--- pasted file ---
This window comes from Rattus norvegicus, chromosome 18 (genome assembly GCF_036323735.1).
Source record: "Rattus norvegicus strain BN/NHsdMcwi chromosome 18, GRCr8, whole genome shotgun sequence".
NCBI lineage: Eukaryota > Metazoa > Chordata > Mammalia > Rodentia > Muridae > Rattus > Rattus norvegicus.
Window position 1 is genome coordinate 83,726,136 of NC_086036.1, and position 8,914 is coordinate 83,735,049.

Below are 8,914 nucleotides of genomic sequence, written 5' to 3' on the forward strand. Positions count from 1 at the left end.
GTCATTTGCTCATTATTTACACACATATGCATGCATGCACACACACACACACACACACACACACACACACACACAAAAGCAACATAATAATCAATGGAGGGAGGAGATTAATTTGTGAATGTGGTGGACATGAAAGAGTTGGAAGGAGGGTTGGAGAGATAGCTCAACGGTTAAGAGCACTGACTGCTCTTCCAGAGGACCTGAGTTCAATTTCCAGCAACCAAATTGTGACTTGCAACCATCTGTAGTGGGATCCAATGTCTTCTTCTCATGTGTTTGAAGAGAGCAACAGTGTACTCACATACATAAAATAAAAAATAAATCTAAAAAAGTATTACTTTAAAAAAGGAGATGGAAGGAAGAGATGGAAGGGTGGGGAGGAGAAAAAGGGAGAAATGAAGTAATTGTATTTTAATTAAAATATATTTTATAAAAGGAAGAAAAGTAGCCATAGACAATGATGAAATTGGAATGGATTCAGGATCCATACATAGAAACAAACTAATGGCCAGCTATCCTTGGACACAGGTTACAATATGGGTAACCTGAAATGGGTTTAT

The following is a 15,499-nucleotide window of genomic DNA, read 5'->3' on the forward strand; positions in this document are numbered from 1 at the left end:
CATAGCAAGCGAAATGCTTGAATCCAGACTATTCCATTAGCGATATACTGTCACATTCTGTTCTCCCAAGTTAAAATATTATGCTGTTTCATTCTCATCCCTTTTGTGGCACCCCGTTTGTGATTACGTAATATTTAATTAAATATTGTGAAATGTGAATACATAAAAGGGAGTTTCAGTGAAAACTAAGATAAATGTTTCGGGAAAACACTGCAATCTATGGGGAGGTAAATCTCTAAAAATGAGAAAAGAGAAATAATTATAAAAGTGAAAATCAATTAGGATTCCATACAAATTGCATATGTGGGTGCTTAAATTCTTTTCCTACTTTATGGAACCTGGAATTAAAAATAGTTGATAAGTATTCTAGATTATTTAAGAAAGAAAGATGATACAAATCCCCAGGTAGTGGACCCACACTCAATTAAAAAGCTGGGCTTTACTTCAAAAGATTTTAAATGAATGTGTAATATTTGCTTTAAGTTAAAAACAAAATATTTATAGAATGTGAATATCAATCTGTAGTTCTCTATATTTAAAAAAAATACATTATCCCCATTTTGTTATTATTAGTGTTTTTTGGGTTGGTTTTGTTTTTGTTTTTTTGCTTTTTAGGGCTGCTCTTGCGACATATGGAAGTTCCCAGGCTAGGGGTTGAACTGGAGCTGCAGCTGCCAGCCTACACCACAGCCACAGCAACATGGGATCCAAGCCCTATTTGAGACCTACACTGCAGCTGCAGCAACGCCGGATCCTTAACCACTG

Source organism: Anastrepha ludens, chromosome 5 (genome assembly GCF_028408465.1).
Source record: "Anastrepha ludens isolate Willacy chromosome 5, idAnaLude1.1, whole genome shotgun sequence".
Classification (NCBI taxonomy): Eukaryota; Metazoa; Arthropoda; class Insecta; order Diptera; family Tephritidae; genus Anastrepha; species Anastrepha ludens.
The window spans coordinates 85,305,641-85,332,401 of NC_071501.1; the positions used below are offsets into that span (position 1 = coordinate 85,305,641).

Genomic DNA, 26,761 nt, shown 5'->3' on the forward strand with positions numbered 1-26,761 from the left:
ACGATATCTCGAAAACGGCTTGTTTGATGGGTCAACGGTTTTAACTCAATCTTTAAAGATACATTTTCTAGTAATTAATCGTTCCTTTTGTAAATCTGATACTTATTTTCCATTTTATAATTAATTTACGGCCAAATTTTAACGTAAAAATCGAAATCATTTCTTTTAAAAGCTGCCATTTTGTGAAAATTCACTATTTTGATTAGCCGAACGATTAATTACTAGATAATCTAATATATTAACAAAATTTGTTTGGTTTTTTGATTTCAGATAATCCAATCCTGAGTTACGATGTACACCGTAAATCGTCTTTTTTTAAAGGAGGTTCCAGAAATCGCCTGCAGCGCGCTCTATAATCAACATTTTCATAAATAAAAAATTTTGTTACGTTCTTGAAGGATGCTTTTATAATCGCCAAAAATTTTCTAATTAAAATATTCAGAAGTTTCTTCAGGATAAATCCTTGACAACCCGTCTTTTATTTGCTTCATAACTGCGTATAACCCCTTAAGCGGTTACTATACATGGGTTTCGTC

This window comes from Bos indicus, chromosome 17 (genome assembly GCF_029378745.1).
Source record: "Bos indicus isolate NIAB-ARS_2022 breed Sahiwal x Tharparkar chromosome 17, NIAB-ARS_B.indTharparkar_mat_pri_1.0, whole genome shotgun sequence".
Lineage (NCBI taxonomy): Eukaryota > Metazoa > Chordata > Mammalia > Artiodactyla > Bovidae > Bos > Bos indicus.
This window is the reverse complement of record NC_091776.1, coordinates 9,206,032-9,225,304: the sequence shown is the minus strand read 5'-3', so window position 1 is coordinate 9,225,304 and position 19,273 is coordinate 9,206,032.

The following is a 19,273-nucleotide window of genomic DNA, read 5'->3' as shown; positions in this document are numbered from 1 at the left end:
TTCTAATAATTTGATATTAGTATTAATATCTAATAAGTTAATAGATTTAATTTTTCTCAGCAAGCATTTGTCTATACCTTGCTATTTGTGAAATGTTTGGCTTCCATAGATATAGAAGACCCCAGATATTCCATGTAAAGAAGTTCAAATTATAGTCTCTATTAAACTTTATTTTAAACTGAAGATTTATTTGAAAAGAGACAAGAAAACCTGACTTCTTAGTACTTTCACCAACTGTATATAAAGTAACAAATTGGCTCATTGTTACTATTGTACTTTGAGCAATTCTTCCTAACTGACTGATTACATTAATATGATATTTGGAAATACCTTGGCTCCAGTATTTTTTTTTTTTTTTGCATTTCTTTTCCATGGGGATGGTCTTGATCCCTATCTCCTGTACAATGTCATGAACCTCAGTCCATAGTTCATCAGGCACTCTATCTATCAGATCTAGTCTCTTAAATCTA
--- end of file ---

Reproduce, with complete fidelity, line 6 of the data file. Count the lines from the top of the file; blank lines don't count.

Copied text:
GTCATTTGCTCATTATTTACACACATATGCATGCATGCACACACACACACACACACACACACACACACACACACAAAAGCAACATAATAATCAATGGAGGGAGGAGATTAATTTGTGAATGTGGTGGACATGAAAGAGTTGGAAGGAGGGTTGGAGAGATAGCTCAACGGTTAAGAGCACTGACTGCTCTTCCAGAGGACCTGAGTTCAATTTCCAGCAACCAAATTGTGACTTGCAACCATCTGTAGTGGGATCCAATGTCTTCTTCTCATGTGTTTGAAGAGAGCAACAGTGTACTCACATACATAAAATAAAAAATAAATCTAAAAAAGTATTACTTTAAAAAAGGAGATGGAAGGAAGAGATGGAAGGGTGGGGAGGAGAAAAAGGGAGAAATGAAGTAATTGTATTTTAATTAAAATATATTTTATAAAAGGAAGAAAAGTAGCCATAGACAATGATGAAATTGGAATGGATTCAGGATCCATACATAGAAACAAACTAATGGCCAGCTATCCTTGGACACAGGTTACAATATGGGTAACCTGAAATGGGTTTAT